Brave new world
- April 26, 2018
German firm Alec believes it has the world’s first robotised electronics remanufacturing plant. Thijs Jasink tells Adam Hill how a desire for proactivity has driven the company forward.
“Robotising the process means that errors are minimised: we offer a customised service and can immediately start offering a reman solution”
The future is now. The interior of the HQ of reman specialist Alec looks more like the sort of lair that James Bond would find himself in – a hi-tech environment which is some way removed from the traditional idea of what a remanufacturing operation should look like.
Alec, based in Germany, is a wholly-owned subsidiary of ACT group - which also owns automotive reman specialist ACtronics – and specialises in reman of electronic mobility components. In March it opened a brand new, 1500 m2 facility at Eching-München, close to Munich Airport. The firm has automated and robotised its processes by using automatic guided vehicles (AGVs) for bulk remanufacturing.
“We want to eliminate human error,” says Thijs Jasink, Alec’s chief commercial officer. “AGVs do the internal logistics. AGVs allow us to have flexible processes in a quicker way. Our automated robots take the products to the relevant department, where they are diagnosed with extreme precision and remanufactured. Every step in our process is subject to strict quality tests to ensure that everything proceeds smoothly and quality is guaranteed at all times. The robot drives around with the product, and knows where it needs to go and where it needs to stop. Cleaning will be done by a robot arm.”
When its full remanufacturing operation starts, Alec’s business will employ 20 or so people. Jasink explains how the company was set up – and how it differs from the rest of the group. ACtronics’ clients tend to be garages and dealerships, but Alec’s will be OEMs and Tier 1 companies only – the sort of people who might only want large numbers of a single product remanufactured.
“The process at ACtronics is good,” he begins. “But it’s based on individual components, and batches didn’t really fit. ACT decided to form Alec – and as soon as we raised the idea we contacted our clients. We were welcomed with open arms. This has taken two years from the initial thought process.”
“The independent aftermarket will not be as it is now – it will change. And it will move quicker than people actually expect”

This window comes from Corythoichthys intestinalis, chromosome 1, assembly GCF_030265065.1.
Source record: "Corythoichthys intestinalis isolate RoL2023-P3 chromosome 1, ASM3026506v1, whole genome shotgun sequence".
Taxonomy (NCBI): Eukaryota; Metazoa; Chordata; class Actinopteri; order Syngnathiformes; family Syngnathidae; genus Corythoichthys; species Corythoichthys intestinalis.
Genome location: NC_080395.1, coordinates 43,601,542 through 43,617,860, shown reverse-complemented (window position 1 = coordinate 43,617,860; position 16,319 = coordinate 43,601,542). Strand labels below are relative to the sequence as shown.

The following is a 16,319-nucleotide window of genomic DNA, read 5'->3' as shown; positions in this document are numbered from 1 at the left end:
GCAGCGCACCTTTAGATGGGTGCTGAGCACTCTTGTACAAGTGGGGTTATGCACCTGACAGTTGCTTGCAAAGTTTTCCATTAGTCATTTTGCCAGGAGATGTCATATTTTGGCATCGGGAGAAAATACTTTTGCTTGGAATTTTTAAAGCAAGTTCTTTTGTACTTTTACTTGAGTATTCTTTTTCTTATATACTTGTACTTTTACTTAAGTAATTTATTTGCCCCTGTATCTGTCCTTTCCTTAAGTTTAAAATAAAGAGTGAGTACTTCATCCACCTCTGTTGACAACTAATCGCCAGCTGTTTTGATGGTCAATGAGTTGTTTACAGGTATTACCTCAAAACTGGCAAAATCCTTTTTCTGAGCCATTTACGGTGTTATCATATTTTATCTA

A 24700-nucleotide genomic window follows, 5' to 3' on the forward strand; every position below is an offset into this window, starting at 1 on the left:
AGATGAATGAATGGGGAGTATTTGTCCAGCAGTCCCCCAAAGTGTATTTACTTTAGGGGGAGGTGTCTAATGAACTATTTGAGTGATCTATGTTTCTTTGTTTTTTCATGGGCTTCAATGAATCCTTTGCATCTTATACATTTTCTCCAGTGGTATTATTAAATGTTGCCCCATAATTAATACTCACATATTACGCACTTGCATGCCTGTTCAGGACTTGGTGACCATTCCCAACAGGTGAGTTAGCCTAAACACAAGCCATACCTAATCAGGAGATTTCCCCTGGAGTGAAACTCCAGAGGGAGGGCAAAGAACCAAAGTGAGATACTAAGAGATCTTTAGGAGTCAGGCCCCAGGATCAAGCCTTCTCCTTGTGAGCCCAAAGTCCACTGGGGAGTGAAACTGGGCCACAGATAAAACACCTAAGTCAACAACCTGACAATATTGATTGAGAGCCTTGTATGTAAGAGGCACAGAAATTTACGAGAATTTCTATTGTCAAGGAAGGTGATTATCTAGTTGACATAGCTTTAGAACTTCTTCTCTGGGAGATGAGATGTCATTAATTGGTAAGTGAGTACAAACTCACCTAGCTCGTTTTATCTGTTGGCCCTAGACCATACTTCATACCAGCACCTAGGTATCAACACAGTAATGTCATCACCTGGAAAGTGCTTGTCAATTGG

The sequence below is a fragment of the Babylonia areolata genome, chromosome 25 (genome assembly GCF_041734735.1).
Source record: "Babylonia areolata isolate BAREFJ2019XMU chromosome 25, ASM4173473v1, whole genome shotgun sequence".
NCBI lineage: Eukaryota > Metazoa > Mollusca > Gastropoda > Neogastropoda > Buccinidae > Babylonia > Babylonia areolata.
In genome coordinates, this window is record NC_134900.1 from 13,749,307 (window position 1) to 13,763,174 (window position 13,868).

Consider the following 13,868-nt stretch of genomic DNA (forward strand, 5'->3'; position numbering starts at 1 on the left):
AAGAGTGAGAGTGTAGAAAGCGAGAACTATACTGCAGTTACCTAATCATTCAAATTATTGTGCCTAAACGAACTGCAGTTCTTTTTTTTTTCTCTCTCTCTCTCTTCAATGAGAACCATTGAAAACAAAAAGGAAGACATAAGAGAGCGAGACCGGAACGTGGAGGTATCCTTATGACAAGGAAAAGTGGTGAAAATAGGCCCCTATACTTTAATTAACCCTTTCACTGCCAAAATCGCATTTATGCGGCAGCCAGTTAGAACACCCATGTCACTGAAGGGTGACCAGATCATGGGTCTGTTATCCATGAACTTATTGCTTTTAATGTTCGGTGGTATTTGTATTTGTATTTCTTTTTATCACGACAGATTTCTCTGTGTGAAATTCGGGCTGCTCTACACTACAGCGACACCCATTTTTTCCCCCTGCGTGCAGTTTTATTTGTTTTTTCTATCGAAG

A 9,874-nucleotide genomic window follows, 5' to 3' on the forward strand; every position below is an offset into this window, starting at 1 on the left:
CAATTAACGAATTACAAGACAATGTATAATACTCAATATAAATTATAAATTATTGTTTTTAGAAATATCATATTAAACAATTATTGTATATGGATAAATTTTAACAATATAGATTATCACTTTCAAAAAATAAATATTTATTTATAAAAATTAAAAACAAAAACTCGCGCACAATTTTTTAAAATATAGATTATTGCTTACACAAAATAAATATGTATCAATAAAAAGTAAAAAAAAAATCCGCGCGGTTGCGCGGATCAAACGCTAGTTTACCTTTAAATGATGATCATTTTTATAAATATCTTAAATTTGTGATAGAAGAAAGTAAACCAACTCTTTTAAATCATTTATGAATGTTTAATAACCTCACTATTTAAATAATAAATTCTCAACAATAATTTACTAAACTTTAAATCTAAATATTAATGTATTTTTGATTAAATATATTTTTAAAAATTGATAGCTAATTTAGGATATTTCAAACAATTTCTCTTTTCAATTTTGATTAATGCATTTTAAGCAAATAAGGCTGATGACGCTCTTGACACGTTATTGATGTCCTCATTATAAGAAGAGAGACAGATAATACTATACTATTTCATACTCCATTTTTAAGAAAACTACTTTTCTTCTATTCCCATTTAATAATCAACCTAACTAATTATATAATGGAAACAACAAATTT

If customers want to set up a reman operation, they need a full reman plant – “and that’s hard”, points out Jasink. but Alec offers them a way of keeping obsolete components going through their own strategic electronics reman partner. With a minimum batch size of 1,000 units per year, Alec is obviously not pitching itself at smaller companies – and it makes sense for reman outfits to tie themselves in with OEMs as the independent aftermarket shrinks. Without enough parts to remanufacture, work dries up and it is important for all industries – remanufacturing included – not to become stuck in their ways.
“What we do is specific to car needs but I think that all remanufacturers need to get in line and find a relationship with manufacturers or Tier 1 suppliers,” he warns. “If they don’t tie themselves in, they will lose out. The independent aftermarket will not be as it is now – it will change. And it will move quicker than people actually expect.”
Standing still, therefore, is not an option. “You have to be proactive rather than reactive,” says Jasink. “When we quote to manufacturers, they can see the product costs and we can structure it to fit their needs.” For example, some firms might not require end of line or entry tests, and prices would reflect this. “Robotising the process means that errors are minimised,” he goes on. “We offer a customised service and can immediately start offering a reman solution for them. The process is flexible for clients. It is also fully transparent: a cost-effective, open-price structure.”
Non-disclosure agreements mean that Jasink cannot say which manufacturers have signed up to Alec, and what products will be remanufactured, but he confirms that Alec’s robotised operation is currently handling reman of transmission control units for ACT itself.
Hardware is a mixture of bespoke and off-the-shelf. “Some of the robotics are custom-made for us,” explains Jasink, citing a robot which specialises in the gluing part of the process. He points to the company’s “latest facilities in the field of bonding and laser technology”. In addition, he says Alec’s R&D department is constantly looking ahead for new developments and technologies “so as to be able to add the future generation of products to our remanufacturing process”.
He adds: “We’re by far the most advanced electronics remanufacturing company. Stick to what you know: you can broaden out from that – but our expertise is electronics: we have more than a decade in electronics reman.”
How big could the business be in five or ten years’ time? “It’s a good question,” says Jasink. “We have a unique approach. The company could grow quickly: after five years, if it goes the way we want it to, we will have bigger premises – and more robots. We have competition and they will challenge us, but I don’t focus on them: we have our own goals and targets. I’ve seen the challenges that lie ahead – it keeps you on your toes.”
Things will change fast in remanufacturing, he believes. “It will go more quickly than the last decade,” he nods. “That’s my assumption.”